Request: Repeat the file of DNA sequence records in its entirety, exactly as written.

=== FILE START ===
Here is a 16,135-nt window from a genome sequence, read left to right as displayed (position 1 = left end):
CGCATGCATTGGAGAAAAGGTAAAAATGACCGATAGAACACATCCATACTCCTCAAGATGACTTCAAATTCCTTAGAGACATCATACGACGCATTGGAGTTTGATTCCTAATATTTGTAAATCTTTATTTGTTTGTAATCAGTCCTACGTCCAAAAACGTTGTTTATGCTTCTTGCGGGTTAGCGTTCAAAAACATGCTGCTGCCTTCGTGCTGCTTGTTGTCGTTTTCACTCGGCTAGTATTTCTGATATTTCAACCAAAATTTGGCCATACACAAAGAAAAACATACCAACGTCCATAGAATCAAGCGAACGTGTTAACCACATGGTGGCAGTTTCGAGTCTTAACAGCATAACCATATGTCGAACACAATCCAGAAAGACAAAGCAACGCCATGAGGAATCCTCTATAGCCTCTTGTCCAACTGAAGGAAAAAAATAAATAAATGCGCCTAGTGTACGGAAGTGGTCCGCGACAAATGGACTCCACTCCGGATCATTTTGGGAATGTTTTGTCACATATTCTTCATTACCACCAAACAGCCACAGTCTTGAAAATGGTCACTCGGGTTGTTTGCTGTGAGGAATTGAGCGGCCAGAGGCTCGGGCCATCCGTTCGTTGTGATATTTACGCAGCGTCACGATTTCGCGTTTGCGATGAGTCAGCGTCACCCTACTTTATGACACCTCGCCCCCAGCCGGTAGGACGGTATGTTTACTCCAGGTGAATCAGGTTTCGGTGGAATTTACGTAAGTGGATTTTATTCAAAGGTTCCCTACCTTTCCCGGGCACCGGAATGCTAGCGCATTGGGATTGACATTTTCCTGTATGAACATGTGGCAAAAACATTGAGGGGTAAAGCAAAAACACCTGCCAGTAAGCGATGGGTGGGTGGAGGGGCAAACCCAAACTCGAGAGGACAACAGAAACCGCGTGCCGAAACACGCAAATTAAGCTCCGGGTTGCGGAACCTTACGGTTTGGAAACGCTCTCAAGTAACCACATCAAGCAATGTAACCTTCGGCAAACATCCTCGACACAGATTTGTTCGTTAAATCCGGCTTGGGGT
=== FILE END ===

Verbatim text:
Here is a 16,135-nt window from a genome sequence, read left to right as displayed (position 1 = left end):
CGCATGCATTGGAGAAAAGGTAAAAATGACCGATAGAACACATCCATACTCCTCAAGATGACTTCAAATTCCTTAGAGACATCATACGACGCATTGGAGTTTGATTCCTAATATTTGTAAATCTTTATTTGTTTGTAATCAGTCCTACGTCCAAAAACGTTGTTTATGCTTCTTGCGGGTTAGCGTTCAAAAACATGCTGCTGCCTTCGTGCTGCTTGTTGTCGTTTTCACTCGGCTAGTATTTCTGATATTTCAACCAAAATTTGGCCATACACAAAGAAAAACATACCAACGTCCATAGAATCAAGCGAACGTGTTAACCACATGGTGGCAGTTTCGAGTCTTAACAGCATAACCATATGTCGAACACAATCCAGAAAGACAAAGCAACGCCATGAGGAATCCTCTATAGCCTCTTGTCCAACTGAAGGAAAAAAATAAATAAATGCGCCTAGTGTACGGAAGTGGTCCGCGACAAATGGACTCCACTCCGGATCATTTTGGGAATGTTTTGTCACATATTCTTCATTACCACCAAACAGCCACAGTCTTGAAAATGGTCACTCGGGTTGTTTGCTGTGAGGAATTGAGCGGCCAGAGGCTCGGGCCATCCGTTCGTTGTGATATTTACGCAGCGTCACGATTTCGCGTTTGCGATGAGTCAGCGTCACCCTACTTTATGACACCTCGCCCCCAGCCGGTAGGACGGTATGTTTACTCCAGGTGAATCAGGTTTCGGTGGAATTTACGTAAGTGGATTTTATTCAAAGGTTCCCTACCTTTCCCGGGCACCGGAATGCTAGCGCATTGGGATTGACATTTTCCTGTATGAACATGTGGCAAAAACATTGAGGGGTAAAGCAAAAACACCTGCCAGTAAGCGATGGGTGGGTGGAGGGGCAAACCCAAACTCGAGAGGACAACAGAAACCGCGTGCCGAAACACGCAAATTAAGCTCCGGGTTGCGGAACCTTACGGTTTGGAAACGCTCTCAAGTAACCACATCAAGCAATGTAACCTTCGGCAAACATCCTCGACACAGATTTGTTCGTTAAATCCGGCTTGGGGT